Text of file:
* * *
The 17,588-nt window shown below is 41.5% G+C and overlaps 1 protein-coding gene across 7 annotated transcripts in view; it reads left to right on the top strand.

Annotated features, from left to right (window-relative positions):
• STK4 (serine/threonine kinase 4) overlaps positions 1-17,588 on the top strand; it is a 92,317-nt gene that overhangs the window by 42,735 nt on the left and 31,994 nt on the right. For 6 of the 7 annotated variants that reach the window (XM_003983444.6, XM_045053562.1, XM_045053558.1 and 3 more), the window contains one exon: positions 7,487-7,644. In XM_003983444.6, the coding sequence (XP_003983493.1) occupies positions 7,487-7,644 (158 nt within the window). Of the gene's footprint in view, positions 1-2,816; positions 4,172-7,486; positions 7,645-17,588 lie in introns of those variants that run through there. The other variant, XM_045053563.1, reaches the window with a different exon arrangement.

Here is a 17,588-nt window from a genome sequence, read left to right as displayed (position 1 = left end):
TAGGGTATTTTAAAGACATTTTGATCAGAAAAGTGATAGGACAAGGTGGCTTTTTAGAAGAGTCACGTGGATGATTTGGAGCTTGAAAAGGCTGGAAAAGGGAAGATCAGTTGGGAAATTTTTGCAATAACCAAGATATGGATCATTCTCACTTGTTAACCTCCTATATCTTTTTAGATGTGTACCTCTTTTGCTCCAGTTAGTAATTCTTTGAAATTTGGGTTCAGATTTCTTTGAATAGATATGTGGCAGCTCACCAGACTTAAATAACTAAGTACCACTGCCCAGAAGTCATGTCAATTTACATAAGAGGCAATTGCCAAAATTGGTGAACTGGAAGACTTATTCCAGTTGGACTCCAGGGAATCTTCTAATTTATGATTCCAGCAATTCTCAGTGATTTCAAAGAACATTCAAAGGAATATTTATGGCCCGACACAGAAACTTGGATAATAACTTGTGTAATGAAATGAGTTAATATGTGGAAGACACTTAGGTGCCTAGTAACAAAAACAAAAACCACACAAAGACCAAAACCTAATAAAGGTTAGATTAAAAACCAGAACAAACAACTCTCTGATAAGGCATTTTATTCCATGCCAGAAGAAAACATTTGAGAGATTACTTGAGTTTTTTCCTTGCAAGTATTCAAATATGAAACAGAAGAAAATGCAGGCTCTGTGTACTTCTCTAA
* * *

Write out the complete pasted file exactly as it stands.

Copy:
The 17,588-nt window shown below is 41.5% G+C and overlaps 1 protein-coding gene across 7 annotated transcripts in view; it reads left to right on the top strand.

Annotated features, from left to right (window-relative positions):
• STK4 (serine/threonine kinase 4) overlaps positions 1-17,588 on the top strand; it is a 92,317-nt gene that overhangs the window by 42,735 nt on the left and 31,994 nt on the right. For 6 of the 7 annotated variants that reach the window (XM_003983444.6, XM_045053562.1, XM_045053558.1 and 3 more), the window contains one exon: positions 7,487-7,644. In XM_003983444.6, the coding sequence (XP_003983493.1) occupies positions 7,487-7,644 (158 nt within the window). Of the gene's footprint in view, positions 1-2,816; positions 4,172-7,486; positions 7,645-17,588 lie in introns of those variants that run through there. The other variant, XM_045053563.1, reaches the window with a different exon arrangement.

Here is a 17,588-nt window from a genome sequence, read left to right as displayed (position 1 = left end):
TAGGGTATTTTAAAGACATTTTGATCAGAAAAGTGATAGGACAAGGTGGCTTTTTAGAAGAGTCACGTGGATGATTTGGAGCTTGAAAAGGCTGGAAAAGGGAAGATCAGTTGGGAAATTTTTGCAATAACCAAGATATGGATCATTCTCACTTGTTAACCTCCTATATCTTTTTAGATGTGTACCTCTTTTGCTCCAGTTAGTAATTCTTTGAAATTTGGGTTCAGATTTCTTTGAATAGATATGTGGCAGCTCACCAGACTTAAATAACTAAGTACCACTGCCCAGAAGTCATGTCAATTTACATAAGAGGCAATTGCCAAAATTGGTGAACTGGAAGACTTATTCCAGTTGGACTCCAGGGAATCTTCTAATTTATGATTCCAGCAATTCTCAGTGATTTCAAAGAACATTCAAAGGAATATTTATGGCCCGACACAGAAACTTGGATAATAACTTGTGTAATGAAATGAGTTAATATGTGGAAGACACTTAGGTGCCTAGTAACAAAAACAAAAACCACACAAAGACCAAAACCTAATAAAGGTTAGATTAAAAACCAGAACAAACAACTCTCTGATAAGGCATTTTATTCCATGCCAGAAGAAAACATTTGAGAGATTACTTGAGTTTTTTCCTTGCAAGTATTCAAATATGAAACAGAAGAAAATGCAGGCTCTGTGTACTTCTCTAA